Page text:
In India, Don’t Hate the Matchmaker

A Netflix hit about arranged marriages reflects Indian society a lot more than critics want to admit.   

In India, Don’t Hate the Matchmaker
Sima Taparia from Mumbai. (Source: Netflix/Indian Matchmaking)

Even as the Netflix show “Indian Matchmaking” has grown into a global hit, it’s incensed many Indians. The issue isn’t that most couples don’t go for goat yoga on their first date. Critics accuse the show of stereotyping and commodifying women, lacking diversity and promoting a backwards vision of marriage where astrologers and meddling parents are more influential than the preferences of brides and grooms.

They complain that the series, which follows matchmaker Sima Taparia as she jets between Mumbai and the U.S. to arrange marriages, perpetuates an outdated, offensive and regressive marriage market. In fact, the real problem may be their discomfort with the way marriage works in India, with social stability prized over individual happiness.

It’s true that India’s 1.35 billion citizens occupy different centuries simultaneously. A small fraction still practices child marriage, with some communities holding betrothal ceremonies as soon as a girl is born. At the other end of the spectrum, there is growing acceptance of queer relationships, divorce and even avoiding marriage altogether.

But most Indian marriages are still arranged. That’s because, for the most part, the purpose of marriage in Indian society is not love but family, children and social stability expressed by confining marriage within caste boundaries. According to the 2011-12 India Human Development Survey, only about 5% of Indians marry outside their caste. The share has remained remarkably stable over the decades since independence, even though India’s economy and society have progressed in many other ways.   

Studies show that the education levels of the prospective bride or groom don’t make marriages across castes more likely. Even college-educated, urban, middle-class Indians show a strong preference to marry within caste.

This isn’t only a matter for Hindus either. Muslims in South Asia marry within their biradari or jaat — a stand-in for Hindu caste. Indian Christians differentiate between those who converted and those who came to India centuries ago; they marry based on whatever one’s caste was before conversion.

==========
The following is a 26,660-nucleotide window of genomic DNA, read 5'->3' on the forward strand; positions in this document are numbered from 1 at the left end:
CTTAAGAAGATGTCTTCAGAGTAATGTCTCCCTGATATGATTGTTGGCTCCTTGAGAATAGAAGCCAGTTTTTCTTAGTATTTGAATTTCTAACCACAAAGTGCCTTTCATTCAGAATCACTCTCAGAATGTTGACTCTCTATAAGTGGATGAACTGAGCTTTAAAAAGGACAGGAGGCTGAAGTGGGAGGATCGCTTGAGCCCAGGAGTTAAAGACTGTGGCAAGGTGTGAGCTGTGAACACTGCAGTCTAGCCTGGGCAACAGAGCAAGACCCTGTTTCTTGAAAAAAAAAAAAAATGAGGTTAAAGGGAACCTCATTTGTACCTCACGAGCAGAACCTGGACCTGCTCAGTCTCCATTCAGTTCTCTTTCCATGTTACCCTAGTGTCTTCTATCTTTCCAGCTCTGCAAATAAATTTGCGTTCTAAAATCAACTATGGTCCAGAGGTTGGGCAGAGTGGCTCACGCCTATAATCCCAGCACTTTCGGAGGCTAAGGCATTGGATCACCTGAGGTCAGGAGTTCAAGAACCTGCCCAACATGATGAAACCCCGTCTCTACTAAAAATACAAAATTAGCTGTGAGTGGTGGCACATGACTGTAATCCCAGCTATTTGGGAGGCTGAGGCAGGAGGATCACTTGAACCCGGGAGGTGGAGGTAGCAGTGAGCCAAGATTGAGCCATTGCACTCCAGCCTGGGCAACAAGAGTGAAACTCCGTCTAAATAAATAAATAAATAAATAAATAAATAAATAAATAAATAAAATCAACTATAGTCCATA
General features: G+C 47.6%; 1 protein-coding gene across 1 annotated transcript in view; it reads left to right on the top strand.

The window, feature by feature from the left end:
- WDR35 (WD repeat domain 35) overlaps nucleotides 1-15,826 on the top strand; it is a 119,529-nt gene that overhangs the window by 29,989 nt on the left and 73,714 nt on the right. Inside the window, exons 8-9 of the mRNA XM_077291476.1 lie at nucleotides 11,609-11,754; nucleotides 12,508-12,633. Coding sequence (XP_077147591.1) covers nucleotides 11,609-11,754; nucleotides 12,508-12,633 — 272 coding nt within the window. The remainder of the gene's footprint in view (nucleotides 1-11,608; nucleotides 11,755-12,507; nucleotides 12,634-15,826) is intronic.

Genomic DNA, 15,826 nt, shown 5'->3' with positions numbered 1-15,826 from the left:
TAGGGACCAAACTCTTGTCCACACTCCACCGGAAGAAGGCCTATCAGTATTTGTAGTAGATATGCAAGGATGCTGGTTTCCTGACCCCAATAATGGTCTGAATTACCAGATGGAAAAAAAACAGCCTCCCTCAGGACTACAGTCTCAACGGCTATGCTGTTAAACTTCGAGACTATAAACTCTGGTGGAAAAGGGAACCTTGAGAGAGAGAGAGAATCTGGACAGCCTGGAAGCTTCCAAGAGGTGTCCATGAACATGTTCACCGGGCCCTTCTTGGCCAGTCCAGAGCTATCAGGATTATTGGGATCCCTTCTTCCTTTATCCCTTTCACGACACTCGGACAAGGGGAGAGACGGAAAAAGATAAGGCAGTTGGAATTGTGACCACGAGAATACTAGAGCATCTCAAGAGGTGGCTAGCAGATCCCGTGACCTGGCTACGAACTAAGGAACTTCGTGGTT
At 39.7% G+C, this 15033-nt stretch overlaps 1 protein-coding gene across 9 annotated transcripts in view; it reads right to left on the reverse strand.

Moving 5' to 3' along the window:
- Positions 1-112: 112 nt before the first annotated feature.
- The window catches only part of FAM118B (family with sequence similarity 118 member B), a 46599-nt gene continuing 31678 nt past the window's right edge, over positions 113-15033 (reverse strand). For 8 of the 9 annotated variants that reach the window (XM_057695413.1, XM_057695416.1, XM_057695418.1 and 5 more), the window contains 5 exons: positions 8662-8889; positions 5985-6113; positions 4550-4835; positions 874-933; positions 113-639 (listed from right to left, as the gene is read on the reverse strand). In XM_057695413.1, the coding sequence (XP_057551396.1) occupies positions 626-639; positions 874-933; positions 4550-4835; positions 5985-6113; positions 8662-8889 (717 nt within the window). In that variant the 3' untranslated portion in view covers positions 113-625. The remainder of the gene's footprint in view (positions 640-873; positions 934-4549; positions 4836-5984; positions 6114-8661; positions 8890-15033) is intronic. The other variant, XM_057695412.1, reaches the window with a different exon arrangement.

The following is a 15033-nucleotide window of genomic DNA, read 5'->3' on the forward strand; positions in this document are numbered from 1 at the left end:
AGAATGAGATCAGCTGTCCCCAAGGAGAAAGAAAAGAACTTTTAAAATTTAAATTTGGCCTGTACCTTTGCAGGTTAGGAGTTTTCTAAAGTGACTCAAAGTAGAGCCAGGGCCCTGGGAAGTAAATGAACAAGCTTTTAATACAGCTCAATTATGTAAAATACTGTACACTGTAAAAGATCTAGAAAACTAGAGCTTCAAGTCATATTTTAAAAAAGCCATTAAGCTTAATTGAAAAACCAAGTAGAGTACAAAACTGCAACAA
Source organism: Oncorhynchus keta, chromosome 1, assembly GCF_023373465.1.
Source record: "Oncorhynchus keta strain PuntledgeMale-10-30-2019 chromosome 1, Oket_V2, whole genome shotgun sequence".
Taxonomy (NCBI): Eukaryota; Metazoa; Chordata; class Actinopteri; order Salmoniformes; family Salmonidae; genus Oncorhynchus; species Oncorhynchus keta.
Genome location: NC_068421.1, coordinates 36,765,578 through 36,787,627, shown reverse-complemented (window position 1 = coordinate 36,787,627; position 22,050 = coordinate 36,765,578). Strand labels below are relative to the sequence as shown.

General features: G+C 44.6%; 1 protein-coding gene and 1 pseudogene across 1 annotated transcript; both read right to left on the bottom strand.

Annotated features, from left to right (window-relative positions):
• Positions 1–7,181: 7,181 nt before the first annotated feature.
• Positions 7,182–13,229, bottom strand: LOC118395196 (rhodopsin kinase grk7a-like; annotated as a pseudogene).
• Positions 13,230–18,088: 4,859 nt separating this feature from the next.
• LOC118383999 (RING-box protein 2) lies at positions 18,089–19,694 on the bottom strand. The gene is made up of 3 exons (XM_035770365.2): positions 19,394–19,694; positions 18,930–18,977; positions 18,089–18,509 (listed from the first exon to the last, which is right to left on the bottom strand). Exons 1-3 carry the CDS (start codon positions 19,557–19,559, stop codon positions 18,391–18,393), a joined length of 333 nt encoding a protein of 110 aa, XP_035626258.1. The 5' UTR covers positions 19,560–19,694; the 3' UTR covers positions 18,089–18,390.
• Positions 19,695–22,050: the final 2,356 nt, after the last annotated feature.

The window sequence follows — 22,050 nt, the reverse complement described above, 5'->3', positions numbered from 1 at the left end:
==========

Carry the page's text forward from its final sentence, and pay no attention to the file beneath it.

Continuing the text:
The reason Guyanese-born Nadia faces a limited set of options in the show is not because of her South American birth, but because Indians who were shipped as indentured laborers to the New World were mostly lower castes, or so perceived. American-born Indians are almost always upper caste and are highly valued in the Indian marriage market, despite or maybe because of, their “foreign” status.

The fact that “Indian Matchmaking” packages women as slim, tall, fair, presentable, likable, flexible and so on is, once again, a consequence of using marriage to preserve caste lines. When the purpose of marriage is to find love, companionship and compatibility, then the focus is on the characteristics of the individual. The marriage market is akin to a matching market, similar to Tinder or Uber.

But, in a world where marriage exists to maintain caste lines, the nature of the marriage market more closely resembles a commodity market, where goods are graded into batches. Within every batch, the commodity is substitutable — as in wheat or coffee exchanges.

This is why reading matrimonial ads or listening to Sima going over biodatas — a kind of matrimonial resume — is triggering for many Indian women. Once caste, family, economic strata, looks, height, etc., are graded, all women within a particular grade are considered substitutes for one another, primarily to continue the family line.

As for outrage over the show’s heterosexual focus, some of it is performative. Caste pressures are also present in the LGBTQ community in India. Indeed, one hot-button issue is whether, if same-sex marriage were made legal, regressive caste endogamy would permeate an otherwise progressive queer movement. When gay activist Harish Iyer’s mother posted a same-sex matrimonial ad for her son, she added, “caste no bar, (though Iyer preferred)” (Iyer refers to a sub-caste of Tamil-speaking Brahmins). Even queer upper-caste Indians set up first dates at vegetarian restaurants to signal caste preferences.

Indeed, much of the angst over these issues of caste, lack of diversity and misogyny has nothing to do with the kinds of problems most Indians actually face when getting married. It reflects the adoption of progressive Western ideas by elite Indian Netflix viewers and critics.

The problem is also that unlike other regressive trends, the emphasis on caste has not weakened even though more and more Indians today have received modern educations. Indian elites are mostly frustrated with the slow pace of change in a society they otherwise dominate and thrive in. That, however, cannot be completely blamed on Sima Taparia.

To understand the consequences for the few who dare go against their caste or family’s choice, a more representative film on Netflix is Nagraj Manjule’s “Sairat.”

This column does not necessarily reflect the opinion of the editorial board or Bloomberg LP and its owners.

Shruti Rajagopalan is a Senior Research Fellow at the Mercatus Center at George Mason University.

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